On Hillary Clinton's Email Compliance

So, there was a big story in the New York Times yesterday reporting how Hillary Clinton "exclusively used a personal email account to conduct government business as secretary of state, State Department officials said, and may have violated federal requirements that officials' correspondence be retained as part of the agency's record."
Mrs. Clinton did not have a government email address during her four-year tenure at the State Department. Her aides took no actions to have her personal emails preserved on department servers at the time, as required by the Federal Records Act.

It was only two months ago, in response to a new State Department effort to comply with federal record-keeping practices, that Mrs. Clinton's advisers reviewed tens of thousands of pages of her personal emails and decided which ones to turn over to the State Department. All told, 55,000 pages of emails were given to the department. Mrs. Clinton stepped down from the secretary's post in early 2013.

...A spokesman for Mrs. Clinton, Nick Merrill, defended her use of the personal email account and said she has been complying with the "letter and spirit of the rules."

Under federal law, however, letters and emails written and received by federal officials, such as the secretary of state, are considered government records and are supposed to be retained so that congressional committees, historians and members of the news media can find them.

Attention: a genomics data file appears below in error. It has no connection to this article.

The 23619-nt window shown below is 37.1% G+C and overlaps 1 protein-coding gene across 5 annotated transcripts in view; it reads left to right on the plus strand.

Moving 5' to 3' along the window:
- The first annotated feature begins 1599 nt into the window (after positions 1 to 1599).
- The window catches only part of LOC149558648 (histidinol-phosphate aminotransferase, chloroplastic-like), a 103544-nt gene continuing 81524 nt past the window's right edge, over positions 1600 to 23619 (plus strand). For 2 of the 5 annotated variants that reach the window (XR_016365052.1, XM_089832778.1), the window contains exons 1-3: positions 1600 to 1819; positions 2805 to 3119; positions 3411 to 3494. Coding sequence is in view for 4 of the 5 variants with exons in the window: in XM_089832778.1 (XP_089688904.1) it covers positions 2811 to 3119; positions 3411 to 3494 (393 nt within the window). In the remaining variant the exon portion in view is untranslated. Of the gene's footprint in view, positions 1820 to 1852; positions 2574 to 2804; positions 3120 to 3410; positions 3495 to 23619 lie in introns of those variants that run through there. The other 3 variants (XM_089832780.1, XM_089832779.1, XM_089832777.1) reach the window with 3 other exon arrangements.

This is a very big deal. It is indeed a violation of the Federal Records Act, and there is simply no justification for such a violation.

In 2007, Joseph Hughes and I collaborated on a piece detailing a similar violation of the Federal Records Act by multiple members of the Bush administration. At the time, not only did very few people care about this violation, and precious few reporters covered it at all, but I found myself having to explain over and over why this was a violation that mattered; why we need to care that public officials use private email for official communications.

So it will certainly be interesting to watch how this story unfolds, in terms of the amount of coverage it gets and the level of criticism Clinton receives as a result, compared to the administration-wide practice by the Bush administration.

To be abundantly clear: I'm not arguing that Clinton should not face scrutiny as a result of this disclosure. To the contrary, I believe the Bush administration should have received a great deal more scrutiny than it did.

And because I so keenly remember the yawning indifference, of the media and of average USians, to the Bush administration email scandal, I will note that, if this turns into a massive story for Clinton, a potentially presidential-derailing story, it is not because people give a shit about compliance with the Federal Records Act, unless people have suddenly developed an inexplicable fondness for it in the intervening eight years.

What I know for sure is that conservatives will be all over this. And they will have a point. And I honestly cannot fathom why Hillary Clinton would have given them such a huge gift by failing to comply with federal law.

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